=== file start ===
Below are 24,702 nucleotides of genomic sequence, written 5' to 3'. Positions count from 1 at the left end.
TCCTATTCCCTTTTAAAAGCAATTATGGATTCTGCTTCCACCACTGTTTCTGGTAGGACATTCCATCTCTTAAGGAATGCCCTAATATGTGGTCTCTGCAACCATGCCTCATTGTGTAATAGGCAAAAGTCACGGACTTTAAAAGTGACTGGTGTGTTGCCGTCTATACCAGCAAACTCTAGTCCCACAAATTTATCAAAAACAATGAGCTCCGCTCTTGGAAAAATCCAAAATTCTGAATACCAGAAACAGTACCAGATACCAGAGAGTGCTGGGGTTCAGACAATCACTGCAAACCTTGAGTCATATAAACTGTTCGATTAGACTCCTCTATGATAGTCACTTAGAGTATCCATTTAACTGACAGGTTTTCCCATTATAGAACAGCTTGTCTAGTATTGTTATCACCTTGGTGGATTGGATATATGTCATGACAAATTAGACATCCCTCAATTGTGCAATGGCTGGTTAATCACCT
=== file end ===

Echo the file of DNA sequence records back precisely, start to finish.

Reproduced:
Below are 24,702 nucleotides of genomic sequence, written 5' to 3'. Positions count from 1 at the left end.
TCCTATTCCCTTTTAAAAGCAATTATGGATTCTGCTTCCACCACTGTTTCTGGTAGGACATTCCATCTCTTAAGGAATGCCCTAATATGTGGTCTCTGCAACCATGCCTCATTGTGTAATAGGCAAAAGTCACGGACTTTAAAAGTGACTGGTGTGTTGCCGTCTATACCAGCAAACTCTAGTCCCACAAATTTATCAAAAACAATGAGCTCCGCTCTTGGAAAAATCCAAAATTCTGAATACCAGAAACAGTACCAGATACCAGAGAGTGCTGGGGTTCAGACAATCACTGCAAACCTTGAGTCATATAAACTGTTCGATTAGACTCCTCTATGATAGTCACTTAGAGTATCCATTTAACTGACAGGTTTTCCCATTATAGAACAGCTTGTCTAGTATTGTTATCACCTTGGTGGATTGGATATATGTCATGACAAATTAGACATCCCTCAATTGTGCAATGGCTGGTTAATCACCT